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Arts feature

Do you think this painting is worth $48.4 million?

The market thinks a Basquait is worth that much; art critics disagree. Maybe the market is right

16 November 2013

9:00 AM

16 November 2013

9:00 AM

Earlier this year a painting by Jean-Michel Basquiat, depicting two figures stoned on the hallucinogenic drug PCP, was offered for sale at Christie’s in New York. ‘Dustheads’ was given an estimated sales tag of $25–35 million. In the end, the hammer came down at $48.8 million, a sum that easily broke the previous record for the artist, $26.4 million, which was achieved last November. It was the fourth time in 12 months that Basquiat’s record price had been smashed, and confirmed the artist’s dominance of the contemporary market.

Such record-breaking at auction tends to elicit valedictory statements from auction houses and Christie’s Loic Gouzer duly obliged: ‘“Dustheads” is pure, concentrated energy, freedom and honesty.’ But it is what Gouzer went on to say that is of more interest: ‘Ten years ago [Basquiat] might have been perceived as a misfit. Today, he is the most collected artist of sportsmen, actors, musicians and entrepreneurs.’

This statement, with its defensive undercurrent, attests to a gulf between what the market now makes of Basquiat and how art critics and historians have, at least until relatively recently, rated him. Basquiat’s career was short-lived and dramatic. He emerged as part of a graffiti collective called SAMO spraying buildings in Lower Manhattan in the late 1970s. Then, in quick succession, he formed a band (which included Vincent Gallo), appeared on Glenn O’Brien’s television programme TV Party, starred in an indie film, popped up in Blondie’s video for ‘Rapture’, and met and hung out with Andy Warhol. He also decided to move his artwork from the streets to the gallery and, from his debut solo exhibition at Annina Nosei’s gallery in 1981, he enjoyed a meteoric rise that saw its apotheosis in his appearance on the cover of the New York Times Magazine in early 1985. Basquiat exhibited with some of the most eminent art dealers in the world, including Bruno Bischofberger, Mary Boone and Larry Gagosian, producing paintings at a tremendous rate, fuelled by a gargantuan appetite for drugs. True to the cliché of burning bright and short, Basquiat died aged 27, three years after the cover shoot, of a heroin overdose.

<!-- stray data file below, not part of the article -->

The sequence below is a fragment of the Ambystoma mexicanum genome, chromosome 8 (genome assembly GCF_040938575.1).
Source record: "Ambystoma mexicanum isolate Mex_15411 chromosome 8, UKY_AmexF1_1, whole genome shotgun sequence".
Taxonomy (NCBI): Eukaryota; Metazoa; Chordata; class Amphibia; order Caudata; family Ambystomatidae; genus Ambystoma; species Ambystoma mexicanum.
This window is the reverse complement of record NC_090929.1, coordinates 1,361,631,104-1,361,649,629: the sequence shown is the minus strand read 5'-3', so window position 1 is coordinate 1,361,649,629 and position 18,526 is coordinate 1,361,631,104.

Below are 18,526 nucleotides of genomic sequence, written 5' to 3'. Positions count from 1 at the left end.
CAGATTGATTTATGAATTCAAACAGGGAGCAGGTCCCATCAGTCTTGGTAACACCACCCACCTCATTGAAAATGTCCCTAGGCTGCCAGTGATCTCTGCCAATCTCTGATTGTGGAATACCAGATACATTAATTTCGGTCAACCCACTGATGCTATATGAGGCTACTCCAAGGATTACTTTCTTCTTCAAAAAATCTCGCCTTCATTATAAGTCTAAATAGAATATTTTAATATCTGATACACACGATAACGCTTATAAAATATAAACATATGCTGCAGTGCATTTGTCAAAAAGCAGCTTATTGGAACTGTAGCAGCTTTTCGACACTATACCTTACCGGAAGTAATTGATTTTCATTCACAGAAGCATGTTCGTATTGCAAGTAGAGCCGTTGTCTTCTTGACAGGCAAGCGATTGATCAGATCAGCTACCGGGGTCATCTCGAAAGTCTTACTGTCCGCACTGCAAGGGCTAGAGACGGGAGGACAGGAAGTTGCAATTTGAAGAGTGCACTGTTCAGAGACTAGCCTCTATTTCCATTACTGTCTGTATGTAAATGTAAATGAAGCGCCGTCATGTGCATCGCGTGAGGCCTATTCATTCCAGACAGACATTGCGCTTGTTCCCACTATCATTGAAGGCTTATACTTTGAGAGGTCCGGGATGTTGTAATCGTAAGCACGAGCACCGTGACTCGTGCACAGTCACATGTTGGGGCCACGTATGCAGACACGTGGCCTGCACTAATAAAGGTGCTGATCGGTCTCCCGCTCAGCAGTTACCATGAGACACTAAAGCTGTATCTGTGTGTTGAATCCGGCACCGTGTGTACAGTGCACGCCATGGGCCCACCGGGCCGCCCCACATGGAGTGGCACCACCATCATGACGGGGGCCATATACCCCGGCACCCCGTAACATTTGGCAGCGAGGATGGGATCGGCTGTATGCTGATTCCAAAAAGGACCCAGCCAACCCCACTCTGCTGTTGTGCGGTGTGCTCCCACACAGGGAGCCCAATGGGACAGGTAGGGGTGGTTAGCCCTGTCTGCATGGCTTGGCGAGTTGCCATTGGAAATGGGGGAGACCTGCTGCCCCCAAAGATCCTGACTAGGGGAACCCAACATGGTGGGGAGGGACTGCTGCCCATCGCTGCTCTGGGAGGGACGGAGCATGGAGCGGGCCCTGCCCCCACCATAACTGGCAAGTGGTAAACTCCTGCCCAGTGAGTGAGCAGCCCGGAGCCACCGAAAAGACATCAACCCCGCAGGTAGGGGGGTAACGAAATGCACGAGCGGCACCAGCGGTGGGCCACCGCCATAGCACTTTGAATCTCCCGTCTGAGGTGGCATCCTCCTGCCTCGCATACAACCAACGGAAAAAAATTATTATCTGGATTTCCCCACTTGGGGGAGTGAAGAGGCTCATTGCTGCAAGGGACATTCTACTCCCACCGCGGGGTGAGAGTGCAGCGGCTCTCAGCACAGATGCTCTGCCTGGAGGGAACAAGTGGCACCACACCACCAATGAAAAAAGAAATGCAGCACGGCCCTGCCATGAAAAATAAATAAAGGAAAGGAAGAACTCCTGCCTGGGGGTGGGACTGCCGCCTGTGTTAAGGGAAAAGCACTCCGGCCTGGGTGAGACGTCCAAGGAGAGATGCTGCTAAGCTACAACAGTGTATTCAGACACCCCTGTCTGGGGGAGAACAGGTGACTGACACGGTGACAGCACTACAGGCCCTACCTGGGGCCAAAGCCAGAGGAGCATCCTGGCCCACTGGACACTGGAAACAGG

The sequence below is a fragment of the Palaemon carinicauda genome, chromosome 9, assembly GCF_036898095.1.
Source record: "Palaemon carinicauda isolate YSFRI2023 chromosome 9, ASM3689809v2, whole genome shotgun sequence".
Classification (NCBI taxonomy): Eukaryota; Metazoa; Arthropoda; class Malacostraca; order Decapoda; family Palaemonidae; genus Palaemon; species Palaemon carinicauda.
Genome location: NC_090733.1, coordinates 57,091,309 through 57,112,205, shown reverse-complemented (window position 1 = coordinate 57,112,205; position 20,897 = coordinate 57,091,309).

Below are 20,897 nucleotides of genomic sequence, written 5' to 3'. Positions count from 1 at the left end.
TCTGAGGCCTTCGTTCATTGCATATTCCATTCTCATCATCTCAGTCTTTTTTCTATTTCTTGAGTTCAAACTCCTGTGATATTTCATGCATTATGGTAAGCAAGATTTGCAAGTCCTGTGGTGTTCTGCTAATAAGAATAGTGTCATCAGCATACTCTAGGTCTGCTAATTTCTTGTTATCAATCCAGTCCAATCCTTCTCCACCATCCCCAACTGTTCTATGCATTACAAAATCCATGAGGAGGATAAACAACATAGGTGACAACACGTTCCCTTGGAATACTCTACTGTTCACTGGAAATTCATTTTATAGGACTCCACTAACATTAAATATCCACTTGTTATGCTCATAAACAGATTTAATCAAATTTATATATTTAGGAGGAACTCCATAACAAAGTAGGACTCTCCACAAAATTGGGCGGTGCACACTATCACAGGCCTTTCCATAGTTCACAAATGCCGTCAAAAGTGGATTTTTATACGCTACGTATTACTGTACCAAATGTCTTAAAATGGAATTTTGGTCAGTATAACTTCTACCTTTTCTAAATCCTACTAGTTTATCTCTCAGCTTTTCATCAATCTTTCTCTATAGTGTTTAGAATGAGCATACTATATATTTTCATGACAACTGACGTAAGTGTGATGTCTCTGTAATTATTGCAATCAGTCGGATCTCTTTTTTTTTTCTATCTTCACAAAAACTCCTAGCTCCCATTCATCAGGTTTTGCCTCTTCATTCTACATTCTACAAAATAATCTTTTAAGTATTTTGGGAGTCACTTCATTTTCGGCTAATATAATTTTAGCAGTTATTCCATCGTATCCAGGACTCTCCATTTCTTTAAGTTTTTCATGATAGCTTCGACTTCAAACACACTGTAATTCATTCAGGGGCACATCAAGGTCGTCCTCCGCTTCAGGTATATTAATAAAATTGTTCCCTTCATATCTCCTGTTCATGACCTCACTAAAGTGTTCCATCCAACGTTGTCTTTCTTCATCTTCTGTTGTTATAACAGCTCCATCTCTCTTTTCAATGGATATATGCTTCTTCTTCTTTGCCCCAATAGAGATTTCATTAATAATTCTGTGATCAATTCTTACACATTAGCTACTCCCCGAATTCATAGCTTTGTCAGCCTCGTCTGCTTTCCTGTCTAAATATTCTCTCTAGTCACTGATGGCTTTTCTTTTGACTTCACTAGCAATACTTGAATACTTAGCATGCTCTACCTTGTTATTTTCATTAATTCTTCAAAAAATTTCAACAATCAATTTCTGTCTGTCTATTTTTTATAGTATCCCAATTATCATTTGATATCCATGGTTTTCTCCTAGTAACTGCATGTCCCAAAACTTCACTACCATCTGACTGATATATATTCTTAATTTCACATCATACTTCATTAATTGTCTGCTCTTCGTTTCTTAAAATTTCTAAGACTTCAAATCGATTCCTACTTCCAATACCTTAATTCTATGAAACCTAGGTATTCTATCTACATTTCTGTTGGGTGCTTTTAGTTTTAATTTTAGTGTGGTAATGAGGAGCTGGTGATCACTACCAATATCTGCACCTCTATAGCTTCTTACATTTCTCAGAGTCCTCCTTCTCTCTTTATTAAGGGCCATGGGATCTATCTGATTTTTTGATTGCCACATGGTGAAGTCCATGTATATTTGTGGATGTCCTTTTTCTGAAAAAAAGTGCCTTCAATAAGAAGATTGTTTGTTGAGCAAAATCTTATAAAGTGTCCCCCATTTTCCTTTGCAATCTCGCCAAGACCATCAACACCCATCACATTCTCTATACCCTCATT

Despite his fame, Basquiat was dismissed by a number of art critics and historians. The Oxford Dictionary of Art and Artists labelled him a ‘street artist’ and included him under the entry for ‘Graffiti’ rather than giving him his own named entry. The art critic Robert Hughes described his work as ‘merely novel’. But arguably his biggest adversary was the eminent American critic Hilton Kramer, whose descriptions of his work included the posthumous appraisal: ‘talentless hustler, street-smart but otherwise invincibly ignorant, who used his youth, his looks, his skin colour and his abundant sex appeal to win an overnight fame that proved to be his undoing’.

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In fact, it was not Basquiat’s overnight fame that was his critical undoing, but a style of painting which, in its insistence on an expressionist style and the figurative, was rejected as regressive by art historians. And it is here that the critical mauling of Basquiat has parallels with that of a painter of the previous generation whose reputation has been revalidated by the market — Francis Bacon. The record for Bacon’s work ($86.2 million) was achieved in 2008 and, despite a recent blip, the artist has been one of the most consistently high-achieving modern artists at auction in recent years. (A number of observers expect a huge price for his 1969 painting ‘Three Studies of Lucian Freud’ to be auctioned by Christie’s in New York this week, although the auction house’s first autumn sale there last week was decidedly sluggish.) Yet the Guardian’s art critic, Jonathan Jones, was able to open a 2007 article on Bacon with the question, ‘Is Francis Bacon a great 20th-century artist or not?’, before going on to argue that he ‘was the first modern artist to abandon modernism’. Jones was referring to the fact that Bacon rejected the key tenet of modernism: abstraction. In the eyes of art history, the story of the avant-garde is a move from the figurative to the abstract, and Bacon’s reliance on the figurative, like Basquiat’s after him, was seen as an abandonment of the prescribed path of the avant-garde.